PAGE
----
“I enjoyed the interaction with the students,” he said. “It was fun teaching, getting to know the students.”
“The setting created some differences,” said Jesse. “It was a boarding school so most, not all, but most students lived there Sunday evening to Friday afternoon.” A few stayed all the time because home was too far away for weekend stays.
Of course, that worked out well for the Hiatts. Since students were there all the time, the cafeteria offered three meals a day, and they ate there about 80 percent of the time since it was free for them.
“I had some unusual foods,” he admitted. “Duck tongue, ox tail.” The market vendors kept fish in tubs of water, and when someone ordered a fish, the vendor pulled it out and killed it on the spot. Beef at the local markets was very expensive and yet not very tasty. Chicken breasts were okay, but their legs and thighs weren’t that good.”
“Outside the classroom, I loved … getting to try and understand and appreciate the culture,” he said. It was interesting how some things were similar, but other activities were different.
When he hurt his finger and went to a hospital, Jesse had to sit patiently for 45 minutes while a doctor made a splint for his hand. Rather than pull a split out of storage, the doctor used boiling water to shape and reshape a piece of plastic to fit Jesse.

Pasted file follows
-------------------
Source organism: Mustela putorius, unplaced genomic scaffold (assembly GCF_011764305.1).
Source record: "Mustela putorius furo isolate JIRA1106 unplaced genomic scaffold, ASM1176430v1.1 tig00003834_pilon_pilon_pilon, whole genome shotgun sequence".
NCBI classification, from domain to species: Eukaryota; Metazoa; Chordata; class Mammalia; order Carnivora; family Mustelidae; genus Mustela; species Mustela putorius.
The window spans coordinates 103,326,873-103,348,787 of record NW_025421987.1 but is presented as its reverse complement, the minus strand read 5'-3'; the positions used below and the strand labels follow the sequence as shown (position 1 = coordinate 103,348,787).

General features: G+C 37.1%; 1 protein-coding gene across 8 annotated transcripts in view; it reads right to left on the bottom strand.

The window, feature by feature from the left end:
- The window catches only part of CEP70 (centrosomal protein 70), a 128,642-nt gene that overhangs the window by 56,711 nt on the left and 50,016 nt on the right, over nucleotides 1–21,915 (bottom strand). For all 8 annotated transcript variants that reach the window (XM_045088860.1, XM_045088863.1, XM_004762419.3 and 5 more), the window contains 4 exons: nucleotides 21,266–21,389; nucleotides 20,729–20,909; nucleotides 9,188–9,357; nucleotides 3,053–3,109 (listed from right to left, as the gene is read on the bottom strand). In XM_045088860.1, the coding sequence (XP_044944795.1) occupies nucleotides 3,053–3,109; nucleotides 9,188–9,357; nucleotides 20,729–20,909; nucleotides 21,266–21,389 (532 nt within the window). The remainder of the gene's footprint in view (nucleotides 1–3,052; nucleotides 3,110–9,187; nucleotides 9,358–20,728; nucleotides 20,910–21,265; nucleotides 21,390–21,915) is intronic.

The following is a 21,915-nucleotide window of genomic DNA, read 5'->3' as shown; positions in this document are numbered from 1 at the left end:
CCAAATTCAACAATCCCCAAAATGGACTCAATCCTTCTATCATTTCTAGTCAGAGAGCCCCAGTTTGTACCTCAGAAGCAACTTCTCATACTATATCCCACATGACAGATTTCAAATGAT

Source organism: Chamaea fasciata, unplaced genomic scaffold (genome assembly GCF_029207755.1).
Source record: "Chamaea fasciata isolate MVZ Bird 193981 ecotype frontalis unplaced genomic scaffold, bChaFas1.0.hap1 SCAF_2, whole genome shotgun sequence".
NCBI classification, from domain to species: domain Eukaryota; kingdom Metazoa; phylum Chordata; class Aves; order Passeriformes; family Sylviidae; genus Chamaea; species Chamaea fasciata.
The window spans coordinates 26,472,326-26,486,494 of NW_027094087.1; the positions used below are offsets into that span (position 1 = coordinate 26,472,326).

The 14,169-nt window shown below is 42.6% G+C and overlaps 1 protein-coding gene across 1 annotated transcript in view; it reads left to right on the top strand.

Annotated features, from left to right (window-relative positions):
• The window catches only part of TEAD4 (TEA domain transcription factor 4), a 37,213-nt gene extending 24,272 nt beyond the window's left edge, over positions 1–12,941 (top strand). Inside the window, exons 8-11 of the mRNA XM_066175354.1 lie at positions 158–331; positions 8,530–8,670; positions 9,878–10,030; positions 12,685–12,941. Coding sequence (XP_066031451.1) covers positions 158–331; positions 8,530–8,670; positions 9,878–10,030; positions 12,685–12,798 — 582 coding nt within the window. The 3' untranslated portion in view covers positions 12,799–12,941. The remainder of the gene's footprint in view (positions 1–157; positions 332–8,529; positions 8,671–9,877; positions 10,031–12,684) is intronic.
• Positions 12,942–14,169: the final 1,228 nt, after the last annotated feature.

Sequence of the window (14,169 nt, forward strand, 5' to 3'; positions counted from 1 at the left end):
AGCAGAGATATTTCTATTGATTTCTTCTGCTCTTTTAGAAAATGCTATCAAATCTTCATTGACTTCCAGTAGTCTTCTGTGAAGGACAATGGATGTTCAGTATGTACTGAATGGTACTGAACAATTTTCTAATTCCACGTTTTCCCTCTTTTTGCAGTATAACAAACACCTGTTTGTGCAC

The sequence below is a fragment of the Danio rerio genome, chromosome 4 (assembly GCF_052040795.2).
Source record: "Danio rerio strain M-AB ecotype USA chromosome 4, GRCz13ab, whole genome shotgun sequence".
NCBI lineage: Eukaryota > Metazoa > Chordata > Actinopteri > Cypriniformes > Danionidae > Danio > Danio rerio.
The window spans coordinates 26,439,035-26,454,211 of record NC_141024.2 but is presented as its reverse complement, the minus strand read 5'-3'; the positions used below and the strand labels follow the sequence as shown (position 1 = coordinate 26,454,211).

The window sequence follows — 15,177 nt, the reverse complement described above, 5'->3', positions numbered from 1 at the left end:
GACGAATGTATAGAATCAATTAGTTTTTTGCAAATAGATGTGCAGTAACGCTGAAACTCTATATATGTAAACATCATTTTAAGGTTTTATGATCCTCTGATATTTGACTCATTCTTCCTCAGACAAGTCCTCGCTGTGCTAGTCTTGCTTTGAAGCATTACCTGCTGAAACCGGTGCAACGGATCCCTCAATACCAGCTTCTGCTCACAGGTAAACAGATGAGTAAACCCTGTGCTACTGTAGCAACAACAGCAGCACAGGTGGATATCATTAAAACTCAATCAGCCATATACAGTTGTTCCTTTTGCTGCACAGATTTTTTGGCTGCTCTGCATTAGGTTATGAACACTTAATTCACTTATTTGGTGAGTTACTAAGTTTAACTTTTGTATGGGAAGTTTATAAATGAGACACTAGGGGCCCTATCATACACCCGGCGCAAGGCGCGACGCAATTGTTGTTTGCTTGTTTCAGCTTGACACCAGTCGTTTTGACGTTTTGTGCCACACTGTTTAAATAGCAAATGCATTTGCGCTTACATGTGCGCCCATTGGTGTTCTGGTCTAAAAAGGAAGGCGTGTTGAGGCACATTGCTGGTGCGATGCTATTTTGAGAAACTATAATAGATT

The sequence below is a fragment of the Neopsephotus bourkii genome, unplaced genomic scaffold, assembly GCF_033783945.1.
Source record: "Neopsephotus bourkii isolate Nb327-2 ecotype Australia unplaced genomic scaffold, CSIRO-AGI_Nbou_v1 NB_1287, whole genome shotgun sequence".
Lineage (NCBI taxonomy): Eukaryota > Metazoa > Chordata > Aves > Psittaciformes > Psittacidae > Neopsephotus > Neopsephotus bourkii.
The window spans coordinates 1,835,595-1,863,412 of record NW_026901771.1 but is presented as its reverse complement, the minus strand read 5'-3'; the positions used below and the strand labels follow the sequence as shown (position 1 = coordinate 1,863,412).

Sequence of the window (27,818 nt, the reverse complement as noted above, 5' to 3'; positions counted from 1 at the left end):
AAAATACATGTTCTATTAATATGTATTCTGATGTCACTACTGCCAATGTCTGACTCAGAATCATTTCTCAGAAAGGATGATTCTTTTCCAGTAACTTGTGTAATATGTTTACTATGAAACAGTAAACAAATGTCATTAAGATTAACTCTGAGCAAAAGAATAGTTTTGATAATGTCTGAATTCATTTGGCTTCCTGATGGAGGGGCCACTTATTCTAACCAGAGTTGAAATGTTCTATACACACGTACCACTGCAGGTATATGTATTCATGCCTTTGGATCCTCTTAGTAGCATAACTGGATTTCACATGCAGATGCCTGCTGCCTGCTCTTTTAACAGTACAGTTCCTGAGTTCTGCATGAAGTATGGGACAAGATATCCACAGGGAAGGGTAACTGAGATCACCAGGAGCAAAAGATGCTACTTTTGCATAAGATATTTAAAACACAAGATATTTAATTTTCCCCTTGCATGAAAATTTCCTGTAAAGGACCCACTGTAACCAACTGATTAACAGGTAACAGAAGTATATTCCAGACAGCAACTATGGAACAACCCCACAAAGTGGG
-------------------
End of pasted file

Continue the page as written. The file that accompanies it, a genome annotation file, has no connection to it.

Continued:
There are 23 million people crammed into Beijing, so it can be crowded like a large U.S. city. However, they were on the north side of town so they weren’t in the worst of the traffic and could get out to tour easier.
It was probably 12 to 15 miles to get from the outskirts to the center of Beijing, and most folks don’t have cars, so small local stores pop up all over the place to serve little sections of town, he said.
The family did get to go to church on Sundays; there was a Mormon service with 150 to 200 people each Sunday. But, he said, you had to have a foreign passport to attend. And the foreign Mormons weren’t allowed to attend other Mormon services for the locals. And there could be no missionary work or spreading their views to Chinese citizens.
As for being far from home Louise said she realized, “I survived just fine without my house full of stuff. Some things I really struggled with; it was the relationships with people and the experiences that I missed more than things.”
The Hiatts flew home on July 16.
“Someone asked me if it was hard to leave,” said Louise, “and I made the comment when I said goodbye to everybody here I knew I was coming back. Saying goodbye to people in China was difficult.”
Jesse said that professionally speaking, he didn’t experience anything new that would further his education knowledge or career.
“But I feel like I’m a better person, and being a better person will make me a better leader and make me better able to inspire our students,” he said.
“I had a crazy idea about going to China and teaching, and it has been one of the best experiences of his career,” he said.
“If you have inspiration, go with it because it just might help change your life.”
Jeff is the news editor and can be reached at 415-4692. Some information for this story was contributed by David Broyles, of The Carroll News.